Directed by: Sam Mendes
Starring: Leonardo DiCaprio, Kate Winslet, Michael Shannon
Frank and April Wheeler are a couple living happily in 1950s suburbia, that is, they appear as such to friends and co-workers alike. Under the surface, the deterioration of their marriage is being perpetuated by Frank’s feelings of indecision towards his wife’s partially implausible ideas to move away to live a life of supposed luxury in Paris, France. It’s this indecision that forces the couple to continue living a life of conformity, further exasperating the poor condition their relationship is in and triggering a harrowing series of events that will truly test the validity of their feelings for each other.
Revolutionary Road, or “How I Learned to Hate My Spouse by Embracing Irrational Ideals” is Sam Mendes’ latest contribution to the world of cinema, and an ambitious one at that. Despite the buzz surrounding the film and the magnificent efforts put forth by a dynamite cast, I felt it was more or less lacking in several other important areas that would otherwise make it a perfect adaptation of a relatively acclaimed novel. First, for as much as the film seems to revolve around life, love, and the pursuit of happiness in light of 1950s conformity, its primary focus sometimes gets lost in several different plot points that have a detrimental effect on its pacing. To elaborate, it feels these elements have been thrown in on the basis of milking the terrific efforts of the cast by just presenting something new for them to argue about, regardless if they aid in staying true to the source material, allowing for a whole mess of dull moments amidst fewer more intriguing ones. I blame the screenplay.
Another qualm I had was with the lack of overall substance despite the worsening conditions inside the Wheeler home. Nothing terribly important seems to take place outside the confines of their house on Revolutionary Road, and when something does, it has little to no effect on the couple and their opinions of one another, with the exception of Frank and his job. Even further still, the characters themselves are very hard to like, as they seem to only exist inside their own heads. It’s with this however, that the overall tragedy surrounding the Wheelers and their dead-end circumstances characteristic of the 1950s, captured beautifully by the way, become all the more apparent through their behaviors, which can be perceived as a definite plus in bringing out the best in a terrific cast.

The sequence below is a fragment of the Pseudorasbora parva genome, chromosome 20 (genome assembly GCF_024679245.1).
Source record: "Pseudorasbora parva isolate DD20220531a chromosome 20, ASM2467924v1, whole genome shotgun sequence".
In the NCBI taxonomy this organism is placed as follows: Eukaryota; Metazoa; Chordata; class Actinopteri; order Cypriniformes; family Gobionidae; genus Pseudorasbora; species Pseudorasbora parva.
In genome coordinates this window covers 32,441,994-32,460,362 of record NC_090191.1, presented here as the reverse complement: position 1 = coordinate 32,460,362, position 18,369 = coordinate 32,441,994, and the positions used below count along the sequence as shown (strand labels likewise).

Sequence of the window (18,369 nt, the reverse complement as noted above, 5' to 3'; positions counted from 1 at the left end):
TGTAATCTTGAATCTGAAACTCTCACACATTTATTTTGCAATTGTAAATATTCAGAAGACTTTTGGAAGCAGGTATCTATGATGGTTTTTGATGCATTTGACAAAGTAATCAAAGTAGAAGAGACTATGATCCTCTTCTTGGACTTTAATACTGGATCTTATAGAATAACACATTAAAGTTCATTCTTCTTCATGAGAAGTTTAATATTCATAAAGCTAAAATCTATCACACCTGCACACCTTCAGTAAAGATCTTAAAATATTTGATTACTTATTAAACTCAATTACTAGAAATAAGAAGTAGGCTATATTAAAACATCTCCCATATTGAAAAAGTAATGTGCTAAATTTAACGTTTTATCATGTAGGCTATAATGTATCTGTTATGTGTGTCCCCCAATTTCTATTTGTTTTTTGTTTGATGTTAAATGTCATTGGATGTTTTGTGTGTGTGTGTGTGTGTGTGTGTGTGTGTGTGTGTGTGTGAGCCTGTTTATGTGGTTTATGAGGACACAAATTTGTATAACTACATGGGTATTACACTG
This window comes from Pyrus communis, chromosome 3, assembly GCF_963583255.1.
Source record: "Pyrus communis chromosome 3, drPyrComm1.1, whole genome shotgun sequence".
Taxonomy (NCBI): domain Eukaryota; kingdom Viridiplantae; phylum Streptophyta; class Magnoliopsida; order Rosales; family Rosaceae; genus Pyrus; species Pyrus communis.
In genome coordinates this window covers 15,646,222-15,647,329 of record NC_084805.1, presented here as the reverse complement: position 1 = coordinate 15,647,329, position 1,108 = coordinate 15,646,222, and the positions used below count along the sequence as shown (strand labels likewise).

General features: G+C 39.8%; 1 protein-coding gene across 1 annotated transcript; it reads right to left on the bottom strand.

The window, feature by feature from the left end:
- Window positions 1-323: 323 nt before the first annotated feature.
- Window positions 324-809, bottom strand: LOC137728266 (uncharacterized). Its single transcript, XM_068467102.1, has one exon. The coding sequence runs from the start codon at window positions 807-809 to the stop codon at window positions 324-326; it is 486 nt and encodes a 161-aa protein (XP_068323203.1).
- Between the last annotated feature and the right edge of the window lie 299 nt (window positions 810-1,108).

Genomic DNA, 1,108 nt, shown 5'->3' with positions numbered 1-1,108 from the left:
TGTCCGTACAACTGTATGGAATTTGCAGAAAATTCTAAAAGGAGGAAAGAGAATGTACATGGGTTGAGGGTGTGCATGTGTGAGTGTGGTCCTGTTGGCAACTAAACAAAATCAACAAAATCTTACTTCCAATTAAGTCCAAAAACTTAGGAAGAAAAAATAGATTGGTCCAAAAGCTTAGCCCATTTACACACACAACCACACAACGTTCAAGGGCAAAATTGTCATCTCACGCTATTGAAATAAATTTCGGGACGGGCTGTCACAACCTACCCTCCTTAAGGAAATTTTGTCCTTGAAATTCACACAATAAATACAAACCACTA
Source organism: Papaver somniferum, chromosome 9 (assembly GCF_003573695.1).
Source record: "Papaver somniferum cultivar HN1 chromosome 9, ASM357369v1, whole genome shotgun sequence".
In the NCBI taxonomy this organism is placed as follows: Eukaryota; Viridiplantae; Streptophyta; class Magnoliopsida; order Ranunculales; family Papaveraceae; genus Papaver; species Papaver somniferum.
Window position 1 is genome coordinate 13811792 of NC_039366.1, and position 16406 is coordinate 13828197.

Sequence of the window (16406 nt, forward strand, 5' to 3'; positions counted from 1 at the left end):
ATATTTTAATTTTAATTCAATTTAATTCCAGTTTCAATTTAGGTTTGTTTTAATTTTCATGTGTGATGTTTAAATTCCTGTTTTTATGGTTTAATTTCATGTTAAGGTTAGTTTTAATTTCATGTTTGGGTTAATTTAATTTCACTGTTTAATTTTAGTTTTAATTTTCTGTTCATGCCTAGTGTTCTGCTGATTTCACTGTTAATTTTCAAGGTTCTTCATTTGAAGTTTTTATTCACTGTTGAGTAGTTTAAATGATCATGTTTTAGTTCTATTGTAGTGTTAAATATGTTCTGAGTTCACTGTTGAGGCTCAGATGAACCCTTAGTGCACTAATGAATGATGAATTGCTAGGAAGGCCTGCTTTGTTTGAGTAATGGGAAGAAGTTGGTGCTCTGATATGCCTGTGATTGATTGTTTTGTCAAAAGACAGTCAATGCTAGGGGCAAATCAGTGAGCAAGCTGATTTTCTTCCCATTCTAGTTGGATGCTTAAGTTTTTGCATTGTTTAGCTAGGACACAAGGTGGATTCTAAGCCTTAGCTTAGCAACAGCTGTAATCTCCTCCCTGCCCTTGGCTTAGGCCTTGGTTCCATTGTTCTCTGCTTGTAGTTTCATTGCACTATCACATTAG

Needless to say, the performances are without a doubt Revolutionary Road‘s strongest suit. No matter how dull or convoluted the plot may get for some viewers, DiCaprio and Winslet swoop in to save the day with their simply marvelous efforts. Hell, I’ll even go so far as to say DiCaprio gives one of his best performances to date, bringing to the table just the right amount of emotion without going overboard. His counterpart Winslet is equally as impressive as wife April, using their nearly flawless chemistry to effortlessly counter all of her husband’s low blows with some of her own as the film nears its harrowing, albeit somewhat rushed conclusion.
The biggest surprise I came across in this regard though couldn’t be found within anyone else outside of Michael Shannon, earning himself a well-deserved Oscar nomination in the process. His character John Givings: the mentally unstable son of Helen and Howard Givings, aptly portrayed by Kathy Bates and Richard Easton, manages to bring out the worst in DiCaprio’s Frank with each visit to the Wheeler household. Eventually, his words are enough to push the couple to the brink of extinction, successfully evoking my first feelings of admiration for this film outside of the efforts of the lead couple.
Revolutionary Road is without a doubt a worthy entry into 2008’s dynamite lineup, but outside of some truly excellent acting, it manages to fall a bit flat due to some pacing issues on the basis of a less than perfect screenplay and an overall lack of substance to an extent; possibly due to a below average adaptation of the Richard Yates novel. Sam Mendes does prove to us with his always ample direction that he wasn’t just a flash in the pan with his previous work, but it’s a shame that this film had to rely so heavily on the cast to evoke a positive reaction from critics and casual viewers alike. Still very much worth your time though if you’re a fan of Mendes, DiCaprio, or Winslet.